Looking back at 2017, the cannabis industry has come a long way. Mexico legalized medical marijuana, Israel made a first step toward decriminalizing, California set up a still-developing program for legal marijuana, public support for legalization is higher than it’s ever been, and Jeff Sessions so far has been less a threat than people feared (fingers still crossed on that one). So looking forward, what can the cannabis industry and movement expect for 2018?
Like it or hate it, legalization means vague, underground business and cultivation practices will become a thing of the past as states hurdle toward a regulated, aboveground cannabis market. While in places like California, the black market is still alive and well (the state only consumes 2.5 of the 13.5 million tons of weed it produces), regulation threatens to put a dent in the noncompliant market. But even though the industry’s best players aim to be kosher, legitimate, and compliant with the law, the discrepancy between state and local policy puts many cannabis businesses in a murky, vulnerable grey zone. Unable to get state licensing without local licensing, and unable to get local licensing because of local bans on cultivation, many small businesses are in untenable circumstances and may have to shut down, due to their inability to jump through a series of bureaucratic hoops — due to a whole new web of state regulations.
The Green Rush on Steroids
With weed now legal in California, Los Angeles is the up-and-coming world capital of cannabis. The state’s new cannabis economy is worth $7 billion, and is expected to bring in $1 billion in annual tax dollars. Without a residency requirement in certain jurisdictions, Green Rush investors are able to enter the industry without having to even live where they operate their business. Depending on your perspective this could be good or bad: it’s a threat to pre-existing mom-and-pop business operators, but a natural force of capitalism, and a potential boon to the cannabis industry’s growth. Many, however, worry about the onslaught of “Walmart Weed” dominating the market share, and putting craft cannabis cultivators at risk of extinction.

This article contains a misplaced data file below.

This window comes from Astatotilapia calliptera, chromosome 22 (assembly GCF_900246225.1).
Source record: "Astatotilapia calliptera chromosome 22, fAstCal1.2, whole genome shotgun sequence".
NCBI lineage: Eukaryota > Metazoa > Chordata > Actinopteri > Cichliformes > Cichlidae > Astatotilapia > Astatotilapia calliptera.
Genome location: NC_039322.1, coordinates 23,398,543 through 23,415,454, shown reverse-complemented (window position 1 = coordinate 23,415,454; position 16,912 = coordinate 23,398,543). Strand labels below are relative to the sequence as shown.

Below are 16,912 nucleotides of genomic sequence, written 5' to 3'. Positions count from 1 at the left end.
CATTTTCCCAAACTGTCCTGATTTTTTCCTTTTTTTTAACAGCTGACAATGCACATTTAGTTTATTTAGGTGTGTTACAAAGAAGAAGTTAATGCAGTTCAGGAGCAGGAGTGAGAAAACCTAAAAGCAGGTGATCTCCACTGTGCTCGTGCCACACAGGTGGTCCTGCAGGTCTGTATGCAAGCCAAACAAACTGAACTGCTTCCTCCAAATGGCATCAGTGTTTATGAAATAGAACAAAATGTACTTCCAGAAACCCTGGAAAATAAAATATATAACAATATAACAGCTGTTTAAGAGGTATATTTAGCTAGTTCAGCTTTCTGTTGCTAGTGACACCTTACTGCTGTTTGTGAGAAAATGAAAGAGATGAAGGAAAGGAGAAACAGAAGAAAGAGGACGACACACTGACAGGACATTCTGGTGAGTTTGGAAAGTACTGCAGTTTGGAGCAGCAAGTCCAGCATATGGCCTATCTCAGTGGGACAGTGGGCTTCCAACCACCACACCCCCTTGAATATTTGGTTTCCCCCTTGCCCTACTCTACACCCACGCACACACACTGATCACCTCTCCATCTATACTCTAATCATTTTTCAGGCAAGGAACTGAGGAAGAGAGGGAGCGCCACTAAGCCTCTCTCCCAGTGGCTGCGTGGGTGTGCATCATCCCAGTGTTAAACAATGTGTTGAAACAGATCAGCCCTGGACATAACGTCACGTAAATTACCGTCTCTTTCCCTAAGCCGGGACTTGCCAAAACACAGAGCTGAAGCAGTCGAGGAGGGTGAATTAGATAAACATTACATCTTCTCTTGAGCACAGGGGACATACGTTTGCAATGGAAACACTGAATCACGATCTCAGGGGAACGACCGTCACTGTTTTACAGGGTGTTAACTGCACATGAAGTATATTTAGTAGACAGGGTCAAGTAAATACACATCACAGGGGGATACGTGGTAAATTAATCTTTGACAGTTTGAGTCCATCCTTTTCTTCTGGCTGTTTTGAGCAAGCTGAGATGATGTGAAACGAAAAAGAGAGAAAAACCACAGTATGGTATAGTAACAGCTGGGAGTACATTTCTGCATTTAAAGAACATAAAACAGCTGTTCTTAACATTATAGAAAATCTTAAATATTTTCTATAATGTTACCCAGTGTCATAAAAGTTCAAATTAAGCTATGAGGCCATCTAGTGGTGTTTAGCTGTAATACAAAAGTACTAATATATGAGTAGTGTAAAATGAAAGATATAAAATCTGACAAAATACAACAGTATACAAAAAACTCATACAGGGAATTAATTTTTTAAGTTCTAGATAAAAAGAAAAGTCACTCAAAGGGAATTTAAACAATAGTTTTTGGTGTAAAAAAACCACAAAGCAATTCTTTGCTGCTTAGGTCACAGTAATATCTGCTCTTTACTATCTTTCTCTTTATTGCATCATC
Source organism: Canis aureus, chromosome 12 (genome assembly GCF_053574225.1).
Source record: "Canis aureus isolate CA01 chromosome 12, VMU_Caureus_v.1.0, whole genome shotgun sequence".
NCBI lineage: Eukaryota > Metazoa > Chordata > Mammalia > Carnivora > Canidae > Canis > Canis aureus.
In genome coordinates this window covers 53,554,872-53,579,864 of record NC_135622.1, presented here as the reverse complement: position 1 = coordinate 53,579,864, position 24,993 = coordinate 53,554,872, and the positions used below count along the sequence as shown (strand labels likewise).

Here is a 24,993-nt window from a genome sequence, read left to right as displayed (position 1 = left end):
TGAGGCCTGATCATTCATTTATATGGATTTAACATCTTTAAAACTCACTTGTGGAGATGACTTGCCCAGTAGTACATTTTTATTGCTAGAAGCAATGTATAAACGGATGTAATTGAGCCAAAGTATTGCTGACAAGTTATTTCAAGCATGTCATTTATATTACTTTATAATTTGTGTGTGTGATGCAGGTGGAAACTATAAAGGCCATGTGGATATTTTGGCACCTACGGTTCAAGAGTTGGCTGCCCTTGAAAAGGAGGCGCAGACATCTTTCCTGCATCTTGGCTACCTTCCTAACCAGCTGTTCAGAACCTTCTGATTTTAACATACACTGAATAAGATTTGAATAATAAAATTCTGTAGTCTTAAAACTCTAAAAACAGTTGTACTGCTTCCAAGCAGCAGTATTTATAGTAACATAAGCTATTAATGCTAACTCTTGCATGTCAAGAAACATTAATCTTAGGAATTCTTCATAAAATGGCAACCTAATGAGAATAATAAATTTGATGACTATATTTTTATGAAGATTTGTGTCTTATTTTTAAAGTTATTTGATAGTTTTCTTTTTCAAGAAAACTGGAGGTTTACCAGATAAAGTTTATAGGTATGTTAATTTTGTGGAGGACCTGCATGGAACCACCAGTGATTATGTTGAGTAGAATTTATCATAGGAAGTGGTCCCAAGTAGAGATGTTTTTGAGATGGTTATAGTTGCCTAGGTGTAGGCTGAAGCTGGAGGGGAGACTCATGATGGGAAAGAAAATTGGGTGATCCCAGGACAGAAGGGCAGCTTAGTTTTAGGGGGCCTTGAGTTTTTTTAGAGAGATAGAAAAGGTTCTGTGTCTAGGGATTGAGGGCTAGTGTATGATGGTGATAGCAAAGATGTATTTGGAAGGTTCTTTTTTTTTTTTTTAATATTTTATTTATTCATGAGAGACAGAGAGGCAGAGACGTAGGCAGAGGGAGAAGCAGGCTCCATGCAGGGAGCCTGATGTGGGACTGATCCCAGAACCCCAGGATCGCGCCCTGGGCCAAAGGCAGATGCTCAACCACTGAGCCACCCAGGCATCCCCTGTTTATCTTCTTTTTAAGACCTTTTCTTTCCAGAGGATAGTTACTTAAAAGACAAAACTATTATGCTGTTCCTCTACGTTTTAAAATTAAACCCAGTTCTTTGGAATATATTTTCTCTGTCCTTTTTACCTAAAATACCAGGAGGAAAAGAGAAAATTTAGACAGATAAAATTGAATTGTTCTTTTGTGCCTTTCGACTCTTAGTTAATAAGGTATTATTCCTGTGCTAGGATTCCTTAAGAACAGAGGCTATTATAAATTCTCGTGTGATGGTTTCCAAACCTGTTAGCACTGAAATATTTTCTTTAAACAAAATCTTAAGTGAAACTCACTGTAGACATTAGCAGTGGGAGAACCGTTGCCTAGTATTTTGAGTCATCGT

More Public Support, Less Stigma
In some places, it seems like everyone and their mother (literally) are consuming cannabis. Weed moms are fast becoming the new wine moms, while even a majority of self-identified Republicans, according to the latest Gallup poll, support legalization. Cannabis is a bipartisan issue, gaining support across the aisle and across generations. The plant’s recent positioning as a wellness product makes it more attractive to baby boomers and older consumers who may otherwise have been put off by stoner stigma, or may not have had serious enough medical reasons to make the effort to get a medical marijuana recommendation. And the diversity of products that don’t even get you high — from topicals to CBD-only edibles — open up the market to many who would otherwise have excluded themselves.
Cannabis Will Become a Mainstream Political Issue
We already saw in New Jersey and Virginia this past year that successful gubernatorial candidates Phil Murphy and Ralph Northam made cannabis a mainstream issue in the election, without first having to be asked about it. Murphy pledged to legalize weed in his first 100 days of office, while Northam stated support for decriminalization so that it would be easier for doctors to study it. Going forward, with as much bipartisan support as legalization already has, mainstream political candidates in red and blue states, alike, may continue to address cannabis and legalization as an increasingly serious issue that more than a 60 percent majority of Americans support.